October 15, 2015//Ellen NeveuxLast Updated: May 30, 2018
An incident that underscores the continuing threat of cyber-attacks on the education industry recently occurred when a hacker disrupted service at Rutgers University—again.
First targeted on November 19, 2014, Rutgers suffered two more attacks in March, 2015 and a third attack last month on September 28, 2015. The attacks took the form of distributed denial of service (DDoS), a method where compromised, remotely-controlled computer systems are aimed at a single target. The targeted system slows dramatically, or shuts down.
After the earlier attacks, Rutgers retained two additional cybersecurity firms. Yet the attacks continue.
DDoS attacks are costly in terms of revenue, sensitive data loss, and diminished brand reputation. After the first cyber-attacks, Rutgers increased its budget spend on cybersecurity to approximately $3 million, using the expense as a rationale to raise tuition by 2.3% in the 2015-16 school year. Students are currently protesting the tuition increase since the cybersecurity issues are not resolved.
A recent report on the prevalence of DDoS forays against North American companies notes:
As specialists in cybersecurity, our company works daily with enterprise IT to reduce risk, optimize access, and ensure compliance. In an earlier blog, we discussed the Target data breach in 2013, and the importance of assessing vendor risk to deter and prevent hackers.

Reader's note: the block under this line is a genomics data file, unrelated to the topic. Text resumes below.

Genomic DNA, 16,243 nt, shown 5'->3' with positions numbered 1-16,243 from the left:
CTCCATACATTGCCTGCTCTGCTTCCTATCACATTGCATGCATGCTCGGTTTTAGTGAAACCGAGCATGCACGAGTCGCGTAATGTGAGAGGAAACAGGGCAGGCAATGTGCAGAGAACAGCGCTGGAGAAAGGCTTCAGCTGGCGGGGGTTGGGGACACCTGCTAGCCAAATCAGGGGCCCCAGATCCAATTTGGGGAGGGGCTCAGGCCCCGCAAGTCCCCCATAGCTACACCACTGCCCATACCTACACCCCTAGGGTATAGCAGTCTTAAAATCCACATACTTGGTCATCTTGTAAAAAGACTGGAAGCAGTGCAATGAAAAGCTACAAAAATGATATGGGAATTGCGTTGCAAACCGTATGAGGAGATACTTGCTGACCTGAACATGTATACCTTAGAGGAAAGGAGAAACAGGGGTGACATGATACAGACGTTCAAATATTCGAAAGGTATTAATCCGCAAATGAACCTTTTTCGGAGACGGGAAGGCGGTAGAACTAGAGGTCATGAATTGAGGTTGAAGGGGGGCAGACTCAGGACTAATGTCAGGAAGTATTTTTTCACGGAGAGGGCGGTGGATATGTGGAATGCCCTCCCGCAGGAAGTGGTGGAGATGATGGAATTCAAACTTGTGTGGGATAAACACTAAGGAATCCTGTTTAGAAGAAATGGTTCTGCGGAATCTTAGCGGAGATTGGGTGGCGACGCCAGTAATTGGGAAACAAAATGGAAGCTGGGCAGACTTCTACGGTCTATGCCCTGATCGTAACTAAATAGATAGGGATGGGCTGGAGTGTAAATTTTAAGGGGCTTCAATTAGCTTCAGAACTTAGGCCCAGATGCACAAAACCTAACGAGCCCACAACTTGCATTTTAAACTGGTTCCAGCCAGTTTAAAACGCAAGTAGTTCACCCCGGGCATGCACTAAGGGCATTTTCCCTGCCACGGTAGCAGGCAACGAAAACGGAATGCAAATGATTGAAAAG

In the Rutgers case, the responsible party is apparently pursuing a vendetta for an anonymous person who is unhappy with the university. Under the Twitter handle, “Exfocus,” the hacker who claims responsibility for the DDoS attacks brags of receiving $500 an hour to repeatedly disrupt services at Rutgers. Exfocus writes, “Public twitter is on clients request. The client hates the school for whatever reason. They told me to say generic things like that I hate the bus system and etc.”
With the most recent DDoS in late September, the cyber-attacks remain a costly, high-profile, problem for Rutgers.
The attack on Rutgers is just one of many cyber assaults against U.S. universities. An April report released by Symantec notes that the top five sectors for cyber attack based on number of incidents include:
4. Government and public sector
In May of this year, Penn State announced that hackers from China had access to the contents of computers in the engineering school for more than two years. In July, UCLA Health reported that hackers compromised the records of more than four million people. Also in July, the University of Connecticut announced its engineering department computers had been compromised earlier in the year by hackers based in China.
Universities and enterprises face worsening cyber security challenges every day. Whether you are in a regulated trade, finance, government, higher education, or other sector, you need a secure platform to reduce vendor risk and the danger of access by bad actors. SecureLink uses best practices to deliver secure solutions and a safe product platform.
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